Assessing Wind Power Potential At Your Location
The general rules for determining whether your site is suitable for wind power is less complicated than doing it for hydro electric. Generally speaking, you need at least a 1/2 acre (0.2 hectares) of open land where you can mount the wind turbine on a tower, and your average wind speed should average 10 mph (16km/h) either annually or during the months you intend to use the wind turbine.
There are several methods for estimating the average wind speeds for your location, some less accurate than others. Here is a list of possible sources:
- Collect data from your own weather station
- Ask a neighbor who has a weather station
- Rate how wind-whipped your vegetation is with Griggs-Putnam index
- Search for local wind records online
- Call local radio/TV station for wind data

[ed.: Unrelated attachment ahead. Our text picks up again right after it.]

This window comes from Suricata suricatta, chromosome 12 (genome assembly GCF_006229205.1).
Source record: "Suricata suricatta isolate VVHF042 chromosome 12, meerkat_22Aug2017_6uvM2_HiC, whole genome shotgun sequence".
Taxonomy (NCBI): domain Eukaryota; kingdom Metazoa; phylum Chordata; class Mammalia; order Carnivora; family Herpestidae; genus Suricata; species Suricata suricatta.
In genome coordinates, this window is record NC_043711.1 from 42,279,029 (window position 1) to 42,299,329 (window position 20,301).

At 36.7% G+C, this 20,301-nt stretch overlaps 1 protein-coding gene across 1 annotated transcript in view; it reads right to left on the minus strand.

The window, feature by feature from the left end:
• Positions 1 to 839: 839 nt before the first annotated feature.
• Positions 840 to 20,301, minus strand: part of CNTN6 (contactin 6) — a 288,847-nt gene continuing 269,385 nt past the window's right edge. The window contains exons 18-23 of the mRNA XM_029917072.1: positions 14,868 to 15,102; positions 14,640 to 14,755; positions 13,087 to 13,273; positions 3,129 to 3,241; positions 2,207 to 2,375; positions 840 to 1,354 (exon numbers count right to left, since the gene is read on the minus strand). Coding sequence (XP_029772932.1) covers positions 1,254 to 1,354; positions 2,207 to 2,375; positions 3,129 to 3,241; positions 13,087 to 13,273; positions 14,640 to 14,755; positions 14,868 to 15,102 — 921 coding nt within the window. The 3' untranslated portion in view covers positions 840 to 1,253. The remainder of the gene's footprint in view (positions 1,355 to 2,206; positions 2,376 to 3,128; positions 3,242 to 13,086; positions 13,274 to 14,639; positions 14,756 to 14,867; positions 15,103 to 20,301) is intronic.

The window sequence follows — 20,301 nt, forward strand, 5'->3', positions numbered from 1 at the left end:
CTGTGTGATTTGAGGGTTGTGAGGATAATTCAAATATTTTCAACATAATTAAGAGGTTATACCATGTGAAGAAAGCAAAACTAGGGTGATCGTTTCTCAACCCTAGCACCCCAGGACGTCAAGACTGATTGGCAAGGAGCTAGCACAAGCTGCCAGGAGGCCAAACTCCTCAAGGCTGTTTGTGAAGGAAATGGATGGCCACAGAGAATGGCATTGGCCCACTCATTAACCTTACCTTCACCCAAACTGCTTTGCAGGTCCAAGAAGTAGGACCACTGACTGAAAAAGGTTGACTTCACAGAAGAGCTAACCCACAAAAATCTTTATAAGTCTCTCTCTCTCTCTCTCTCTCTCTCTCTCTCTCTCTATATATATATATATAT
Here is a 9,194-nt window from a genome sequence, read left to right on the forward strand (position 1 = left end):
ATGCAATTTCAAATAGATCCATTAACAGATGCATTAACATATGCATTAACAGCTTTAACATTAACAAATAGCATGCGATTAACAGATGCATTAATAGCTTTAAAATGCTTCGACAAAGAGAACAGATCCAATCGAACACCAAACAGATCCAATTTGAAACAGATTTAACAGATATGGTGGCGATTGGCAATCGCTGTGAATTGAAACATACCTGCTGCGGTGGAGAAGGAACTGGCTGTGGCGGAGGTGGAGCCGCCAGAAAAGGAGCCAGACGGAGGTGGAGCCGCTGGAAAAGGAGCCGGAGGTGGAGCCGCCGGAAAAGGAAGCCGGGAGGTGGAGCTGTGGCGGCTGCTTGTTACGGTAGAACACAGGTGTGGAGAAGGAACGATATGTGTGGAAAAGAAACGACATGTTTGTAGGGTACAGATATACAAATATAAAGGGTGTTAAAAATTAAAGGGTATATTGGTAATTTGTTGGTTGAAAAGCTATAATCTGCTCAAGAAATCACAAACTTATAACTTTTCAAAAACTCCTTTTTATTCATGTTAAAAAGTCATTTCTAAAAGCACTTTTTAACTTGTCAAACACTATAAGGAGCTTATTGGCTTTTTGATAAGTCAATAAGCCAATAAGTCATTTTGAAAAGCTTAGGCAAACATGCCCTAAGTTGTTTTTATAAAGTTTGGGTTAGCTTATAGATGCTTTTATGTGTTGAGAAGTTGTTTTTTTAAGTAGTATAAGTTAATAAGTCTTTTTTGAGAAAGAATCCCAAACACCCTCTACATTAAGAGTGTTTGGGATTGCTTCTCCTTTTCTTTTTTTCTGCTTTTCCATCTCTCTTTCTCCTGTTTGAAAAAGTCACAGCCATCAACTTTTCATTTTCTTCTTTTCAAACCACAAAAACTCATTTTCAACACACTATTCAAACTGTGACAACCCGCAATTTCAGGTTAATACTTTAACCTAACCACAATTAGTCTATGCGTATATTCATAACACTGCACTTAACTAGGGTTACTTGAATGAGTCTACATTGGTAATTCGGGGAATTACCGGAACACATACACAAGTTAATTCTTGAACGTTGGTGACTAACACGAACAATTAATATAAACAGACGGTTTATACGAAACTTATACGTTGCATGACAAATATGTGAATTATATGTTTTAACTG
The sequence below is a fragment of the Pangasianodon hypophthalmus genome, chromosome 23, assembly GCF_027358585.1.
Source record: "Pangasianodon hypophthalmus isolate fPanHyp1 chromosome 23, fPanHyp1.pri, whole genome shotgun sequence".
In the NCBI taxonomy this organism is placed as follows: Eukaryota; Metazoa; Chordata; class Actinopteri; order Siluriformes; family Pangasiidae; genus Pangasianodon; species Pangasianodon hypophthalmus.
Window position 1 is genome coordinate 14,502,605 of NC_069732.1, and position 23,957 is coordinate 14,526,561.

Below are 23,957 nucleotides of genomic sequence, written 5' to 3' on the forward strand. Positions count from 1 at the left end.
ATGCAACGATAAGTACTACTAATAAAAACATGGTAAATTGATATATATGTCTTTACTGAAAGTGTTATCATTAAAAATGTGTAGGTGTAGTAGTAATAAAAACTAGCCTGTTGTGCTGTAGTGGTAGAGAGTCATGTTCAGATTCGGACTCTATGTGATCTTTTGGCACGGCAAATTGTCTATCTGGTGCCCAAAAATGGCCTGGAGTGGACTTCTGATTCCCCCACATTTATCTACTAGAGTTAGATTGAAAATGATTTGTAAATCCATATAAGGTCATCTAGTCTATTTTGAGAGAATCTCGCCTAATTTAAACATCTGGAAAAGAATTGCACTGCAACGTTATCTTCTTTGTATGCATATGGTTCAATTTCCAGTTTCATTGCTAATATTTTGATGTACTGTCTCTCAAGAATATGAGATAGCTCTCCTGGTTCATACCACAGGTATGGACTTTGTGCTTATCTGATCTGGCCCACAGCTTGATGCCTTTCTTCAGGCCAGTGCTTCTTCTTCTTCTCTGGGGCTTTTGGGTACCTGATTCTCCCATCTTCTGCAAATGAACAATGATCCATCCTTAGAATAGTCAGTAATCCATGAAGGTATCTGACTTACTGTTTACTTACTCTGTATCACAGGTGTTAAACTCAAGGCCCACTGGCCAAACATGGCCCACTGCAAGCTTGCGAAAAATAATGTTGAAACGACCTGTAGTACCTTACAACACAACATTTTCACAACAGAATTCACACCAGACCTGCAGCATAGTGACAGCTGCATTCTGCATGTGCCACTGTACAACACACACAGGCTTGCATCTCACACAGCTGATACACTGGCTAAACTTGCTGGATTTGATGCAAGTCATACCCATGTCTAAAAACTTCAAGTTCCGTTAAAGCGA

- Call a local/regional airport for data
- Review general wind resource maps provided by NREL (if you’re located in the USA) or your national government
When reviewing your location to see if you have at least a 1/2 acre of land available to mount the wind turbine, keep in mind that the tower also needs to extend the wind turbine at least 30 feet above nearby (i.e. within 300 feet (91m)) obstructions such as trees, buildings or hills. These obstructions create turbulence in the air around the causing the wind turbine to work very inefficiently. The turbine needs to get up above the turbulence to smoother air flows.